Scientists reported discovering an evolutionary "missing link" between fish and land animals -- an ancient, river-dwelling predator with arm joints in its fins, an alligator-like head and ribs heavy enough to support its body on dry land.
Researchers found several fossils between four and nine feet long. The creature was a fish -- with scales, fins and gills -- but it moved its head independently of its body, could drag itself along on land as today's seals do, and may have walked, although the research team did not find fossil hindquarters to test that hypothesis.
The discovery provides the best evidence yet that fish emerged from the oceans and rivers of the early Earth between 380 million and 360 million years ago and evolved into terrestrial vertebrates beginning with amphibians and reptiles, and ending up with mammals and, ultimately, humans, reports Washington Post.
According to The Register, Daeschler, one of the team who made the discovery said: “This find is a dream come true.” The group named the fish after a local native name for a large fish that lives in the shallows.
Tiktaalik's fins were on the way to becoming fully-fledged limbs. The bones are adapted to flex so that it could prop itself up on land. Natural History Museum paleontologist Andrew Miller explained the significance: “It is a stepping-stone in the water-land transition showing us a permutation of features not seen before, notably the combination of lobe-fins with the beginnings of a neck.”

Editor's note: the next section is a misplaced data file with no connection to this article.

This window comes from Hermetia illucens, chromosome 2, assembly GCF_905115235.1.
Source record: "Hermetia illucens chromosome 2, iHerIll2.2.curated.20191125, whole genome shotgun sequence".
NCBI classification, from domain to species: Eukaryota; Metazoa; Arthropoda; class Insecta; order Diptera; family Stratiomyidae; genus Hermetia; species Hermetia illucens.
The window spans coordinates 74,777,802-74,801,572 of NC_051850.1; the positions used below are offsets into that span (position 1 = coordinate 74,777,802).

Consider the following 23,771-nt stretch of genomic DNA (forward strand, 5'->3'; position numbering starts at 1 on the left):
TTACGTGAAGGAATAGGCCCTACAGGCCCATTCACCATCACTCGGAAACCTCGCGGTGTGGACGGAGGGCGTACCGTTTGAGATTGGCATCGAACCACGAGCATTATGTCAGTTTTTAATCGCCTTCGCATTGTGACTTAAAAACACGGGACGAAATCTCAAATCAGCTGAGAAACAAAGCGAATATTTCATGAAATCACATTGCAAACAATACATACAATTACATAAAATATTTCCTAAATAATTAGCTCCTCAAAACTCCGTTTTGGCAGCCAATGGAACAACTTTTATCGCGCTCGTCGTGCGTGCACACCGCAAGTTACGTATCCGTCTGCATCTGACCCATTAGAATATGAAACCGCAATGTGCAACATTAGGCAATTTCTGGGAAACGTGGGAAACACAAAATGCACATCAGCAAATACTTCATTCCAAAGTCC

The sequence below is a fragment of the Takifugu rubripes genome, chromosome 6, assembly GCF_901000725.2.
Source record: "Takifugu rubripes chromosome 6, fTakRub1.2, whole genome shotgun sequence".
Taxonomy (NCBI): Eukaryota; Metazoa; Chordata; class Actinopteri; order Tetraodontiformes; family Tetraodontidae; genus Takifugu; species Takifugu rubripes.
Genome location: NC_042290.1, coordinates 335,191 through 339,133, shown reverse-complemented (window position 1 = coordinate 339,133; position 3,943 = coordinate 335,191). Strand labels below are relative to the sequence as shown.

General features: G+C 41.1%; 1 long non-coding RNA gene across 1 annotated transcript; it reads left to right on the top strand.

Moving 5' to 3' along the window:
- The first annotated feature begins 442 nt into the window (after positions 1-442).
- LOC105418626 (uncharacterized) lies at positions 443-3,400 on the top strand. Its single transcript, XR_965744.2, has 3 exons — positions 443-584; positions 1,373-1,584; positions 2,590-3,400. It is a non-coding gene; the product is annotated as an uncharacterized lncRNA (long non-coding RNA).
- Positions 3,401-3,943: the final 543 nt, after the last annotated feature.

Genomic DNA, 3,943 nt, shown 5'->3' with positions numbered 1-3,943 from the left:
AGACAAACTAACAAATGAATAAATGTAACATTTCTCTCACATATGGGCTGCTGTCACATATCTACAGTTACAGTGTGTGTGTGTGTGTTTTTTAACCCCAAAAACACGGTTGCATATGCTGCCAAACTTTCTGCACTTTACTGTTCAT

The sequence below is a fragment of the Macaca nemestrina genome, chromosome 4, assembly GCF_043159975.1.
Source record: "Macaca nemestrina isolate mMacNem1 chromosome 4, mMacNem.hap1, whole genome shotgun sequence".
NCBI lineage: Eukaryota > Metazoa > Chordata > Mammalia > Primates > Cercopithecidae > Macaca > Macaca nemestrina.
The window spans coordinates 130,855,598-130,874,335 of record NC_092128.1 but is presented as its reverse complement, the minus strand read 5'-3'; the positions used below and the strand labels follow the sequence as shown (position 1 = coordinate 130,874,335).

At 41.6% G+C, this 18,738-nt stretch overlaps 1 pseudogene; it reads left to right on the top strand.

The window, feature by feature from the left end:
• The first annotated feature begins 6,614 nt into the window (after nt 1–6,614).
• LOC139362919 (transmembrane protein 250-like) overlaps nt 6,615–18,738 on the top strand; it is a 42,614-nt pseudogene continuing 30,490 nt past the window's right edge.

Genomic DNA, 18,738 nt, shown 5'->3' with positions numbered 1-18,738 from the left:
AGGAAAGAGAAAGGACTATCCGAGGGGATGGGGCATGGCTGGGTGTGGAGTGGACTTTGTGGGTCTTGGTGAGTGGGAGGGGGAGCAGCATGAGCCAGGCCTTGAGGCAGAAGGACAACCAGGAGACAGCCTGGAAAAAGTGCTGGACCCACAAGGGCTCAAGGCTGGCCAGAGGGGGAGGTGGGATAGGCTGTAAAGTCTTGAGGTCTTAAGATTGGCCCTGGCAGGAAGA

The predator's gills were still fully operational. The researchers interpret this to mean it still spent most of its time sub-aqua.
The animal, Tiktaalik roseae, lived about 375 million years ago, spanning the period between a fish called Panderichthys (385 million years ago) and tetrapods known as Acanthostega and Ichthyostega (365 million years ago).
The team discovered several well-preserved fossil specimens, ranging from 4 to 9 feet long from nose to the estimated end of the tail.
"If you look at joints of limbs, you can tell that the thing could perform a fish version of a push-up," Shubin told LiveScience. "It could bend its elbow and flex its wrist. It was certainly capable of supporting its body underwater, in the shallows, or in mudflats with its limbs."
The somewhat awkward animal probably didn't walk, since it likely couldn't rotate its shoulders. Instead it might have dragged itself along on land.
"It could either push itself straight up and down or pull itself forward," Shubin said. "It more likely flopped around like a seal rather than walked like a horse."
The longer snout suggests Tiktaalik bit at prey like a crocodile, rather than sucking on it like a fish, informs FOX News.
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